AATA 515 (29 July 2014)

There were two principal issues for determination by the Tribunal in relation to the feedstock expenditure (in this instance, in relation to claims made under the R&D Tax Concession program).

Background

  • The claimant was in the mining industry and making R&D claims in relation to “plant trials” undertaken as part of the concentrating and smelting processes.
  • There was no dispute that the R&D claimant was carrying out eligible R&D activities which met the threshold of involving innovation or high levels of technical risk.

Issues

  1. Whether various items of expenditure used in the concentrate process and included in the R&D claim and deducted at 125% should have been categorised as feedstock (and deducted at 100%); and
  2. Given the inter-related nature of the concentrating and smelting processes, where the timing of the processes and materials used ‘overlap’ (i.e. where concentrate produced in the concentrate process was subsequently fed into the smelting process), the issue is whether this expenditure became feedstock expenditure in respect of subsequent plant trials at the smelter and thus could not be deducted at 125%.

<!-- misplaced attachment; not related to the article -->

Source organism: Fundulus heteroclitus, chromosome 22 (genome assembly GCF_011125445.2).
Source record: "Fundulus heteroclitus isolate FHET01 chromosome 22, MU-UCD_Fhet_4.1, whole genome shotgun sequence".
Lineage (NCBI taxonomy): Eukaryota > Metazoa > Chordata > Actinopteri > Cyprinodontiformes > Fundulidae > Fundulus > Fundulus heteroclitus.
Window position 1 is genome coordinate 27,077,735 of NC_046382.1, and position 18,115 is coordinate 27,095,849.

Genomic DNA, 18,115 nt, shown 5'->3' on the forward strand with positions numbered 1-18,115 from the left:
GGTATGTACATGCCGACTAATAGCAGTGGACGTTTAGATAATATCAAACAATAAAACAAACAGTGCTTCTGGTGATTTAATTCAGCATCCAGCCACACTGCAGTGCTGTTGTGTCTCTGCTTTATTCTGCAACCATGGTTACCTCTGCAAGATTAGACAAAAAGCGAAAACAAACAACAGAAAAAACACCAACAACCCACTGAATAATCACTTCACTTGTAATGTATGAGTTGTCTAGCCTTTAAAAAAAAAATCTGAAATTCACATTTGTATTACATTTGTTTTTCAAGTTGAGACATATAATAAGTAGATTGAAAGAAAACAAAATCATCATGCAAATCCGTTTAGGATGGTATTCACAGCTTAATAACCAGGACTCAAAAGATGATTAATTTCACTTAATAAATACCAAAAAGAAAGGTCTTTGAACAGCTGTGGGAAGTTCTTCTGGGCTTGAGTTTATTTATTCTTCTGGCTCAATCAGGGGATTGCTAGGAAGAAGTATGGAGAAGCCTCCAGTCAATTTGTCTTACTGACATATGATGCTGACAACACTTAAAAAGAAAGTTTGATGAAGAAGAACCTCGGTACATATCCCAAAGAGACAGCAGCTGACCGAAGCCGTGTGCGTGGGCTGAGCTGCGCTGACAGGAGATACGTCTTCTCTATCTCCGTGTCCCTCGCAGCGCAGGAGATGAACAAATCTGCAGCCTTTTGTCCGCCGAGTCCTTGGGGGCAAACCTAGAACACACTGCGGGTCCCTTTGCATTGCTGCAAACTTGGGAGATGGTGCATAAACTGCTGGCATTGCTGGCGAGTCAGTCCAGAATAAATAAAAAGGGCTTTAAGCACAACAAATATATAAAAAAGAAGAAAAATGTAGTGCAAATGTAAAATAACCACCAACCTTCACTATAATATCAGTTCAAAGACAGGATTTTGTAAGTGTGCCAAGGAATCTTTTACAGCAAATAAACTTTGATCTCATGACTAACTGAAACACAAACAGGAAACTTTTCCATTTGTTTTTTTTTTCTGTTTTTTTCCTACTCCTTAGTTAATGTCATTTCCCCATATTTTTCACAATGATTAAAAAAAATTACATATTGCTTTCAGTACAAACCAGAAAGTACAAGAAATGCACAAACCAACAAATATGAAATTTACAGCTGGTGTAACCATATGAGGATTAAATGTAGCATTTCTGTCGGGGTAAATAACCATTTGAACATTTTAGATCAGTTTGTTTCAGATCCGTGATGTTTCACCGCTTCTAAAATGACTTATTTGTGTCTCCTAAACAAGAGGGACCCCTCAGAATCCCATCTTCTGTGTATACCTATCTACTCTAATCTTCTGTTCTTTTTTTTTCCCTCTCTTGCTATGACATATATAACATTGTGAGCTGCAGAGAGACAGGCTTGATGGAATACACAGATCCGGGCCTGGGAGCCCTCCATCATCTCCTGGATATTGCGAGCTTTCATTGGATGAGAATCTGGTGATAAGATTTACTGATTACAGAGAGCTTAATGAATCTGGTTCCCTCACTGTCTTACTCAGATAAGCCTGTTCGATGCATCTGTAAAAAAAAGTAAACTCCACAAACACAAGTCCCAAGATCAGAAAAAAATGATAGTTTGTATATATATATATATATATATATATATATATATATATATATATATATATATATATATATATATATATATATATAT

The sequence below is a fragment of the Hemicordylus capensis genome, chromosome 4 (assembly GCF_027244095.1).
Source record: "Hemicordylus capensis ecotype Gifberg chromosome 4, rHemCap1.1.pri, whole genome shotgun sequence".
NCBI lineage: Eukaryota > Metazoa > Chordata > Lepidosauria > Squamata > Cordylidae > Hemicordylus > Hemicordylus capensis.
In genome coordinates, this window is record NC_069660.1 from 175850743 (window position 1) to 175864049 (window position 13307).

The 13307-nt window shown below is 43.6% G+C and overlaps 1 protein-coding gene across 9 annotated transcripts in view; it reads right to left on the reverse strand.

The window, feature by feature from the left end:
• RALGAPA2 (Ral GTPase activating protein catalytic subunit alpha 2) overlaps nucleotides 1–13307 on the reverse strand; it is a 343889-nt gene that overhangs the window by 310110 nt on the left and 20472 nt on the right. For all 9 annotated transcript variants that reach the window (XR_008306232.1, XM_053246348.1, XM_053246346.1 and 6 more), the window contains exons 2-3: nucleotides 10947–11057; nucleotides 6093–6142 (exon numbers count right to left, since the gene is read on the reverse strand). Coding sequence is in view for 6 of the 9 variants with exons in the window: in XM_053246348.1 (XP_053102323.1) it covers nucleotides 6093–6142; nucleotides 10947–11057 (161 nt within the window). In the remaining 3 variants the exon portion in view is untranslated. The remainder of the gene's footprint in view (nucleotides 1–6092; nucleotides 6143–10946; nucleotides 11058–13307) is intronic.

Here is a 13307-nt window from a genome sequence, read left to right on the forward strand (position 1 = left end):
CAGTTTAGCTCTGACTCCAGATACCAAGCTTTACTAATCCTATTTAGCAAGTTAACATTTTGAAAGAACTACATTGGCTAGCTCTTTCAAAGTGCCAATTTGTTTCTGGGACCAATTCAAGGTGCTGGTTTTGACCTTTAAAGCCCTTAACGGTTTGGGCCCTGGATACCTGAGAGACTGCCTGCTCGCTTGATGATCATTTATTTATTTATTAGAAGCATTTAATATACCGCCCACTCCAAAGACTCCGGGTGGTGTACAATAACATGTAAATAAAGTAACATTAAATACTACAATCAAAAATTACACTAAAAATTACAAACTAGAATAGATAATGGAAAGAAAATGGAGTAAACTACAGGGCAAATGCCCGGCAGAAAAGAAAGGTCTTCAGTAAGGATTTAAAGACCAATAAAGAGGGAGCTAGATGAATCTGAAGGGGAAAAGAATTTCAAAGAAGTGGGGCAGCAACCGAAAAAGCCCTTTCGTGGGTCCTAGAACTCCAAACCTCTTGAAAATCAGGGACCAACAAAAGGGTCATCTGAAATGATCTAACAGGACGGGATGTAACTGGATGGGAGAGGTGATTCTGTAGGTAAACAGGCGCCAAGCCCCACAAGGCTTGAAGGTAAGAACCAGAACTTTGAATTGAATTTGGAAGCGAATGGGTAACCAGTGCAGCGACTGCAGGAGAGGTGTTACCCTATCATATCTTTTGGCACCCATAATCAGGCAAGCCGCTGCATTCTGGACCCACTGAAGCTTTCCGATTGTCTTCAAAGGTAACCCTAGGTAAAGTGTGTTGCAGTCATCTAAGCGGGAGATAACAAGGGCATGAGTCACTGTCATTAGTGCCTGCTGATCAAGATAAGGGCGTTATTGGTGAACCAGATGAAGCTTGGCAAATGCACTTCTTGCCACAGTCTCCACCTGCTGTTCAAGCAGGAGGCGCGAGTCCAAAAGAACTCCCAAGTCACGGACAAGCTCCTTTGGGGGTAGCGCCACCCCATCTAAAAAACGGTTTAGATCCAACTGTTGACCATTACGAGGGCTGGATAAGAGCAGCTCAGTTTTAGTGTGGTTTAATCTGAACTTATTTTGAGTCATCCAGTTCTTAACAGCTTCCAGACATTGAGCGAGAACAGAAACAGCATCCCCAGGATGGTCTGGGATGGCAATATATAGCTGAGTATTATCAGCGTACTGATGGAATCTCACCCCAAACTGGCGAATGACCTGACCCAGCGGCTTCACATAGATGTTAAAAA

Findings

  1. Whilst it was accepted that the expenditure items of sacrificial consumables used in the concentrate process were ‘goods’ or ‘materials’ or both, none of these items were the subject of processing or transformation during the concentrate process as they did not form part of the final product. The subject of the processing was the copper or zinc ore received from the mines, which was transformed into concentrate during the process. (N.B. the only disputed item which the Tribunal agreed became the subject of processing or transformation was the oxygen which combined with sulphur under intense heat to produce sulphur dioxide in the smelting process).
  2. Regardless of the intent for there to be process overlap or not, due to the use of concentrate product in subsequent, unrelated R&D activities in the smelter, this overlapping expenditure was properly characterised as feedstock.

What does this mean for you?

  • The case provides clarity in relation to prior year R&D claims (under the R&D Tax Concession) involving feedstock expenditure and the relevant calculation of that amount.
  • Under the R&D Tax Incentive, the definition and treatment of feedstock has changed, however this case may inform our interpretation of certain concepts going forward.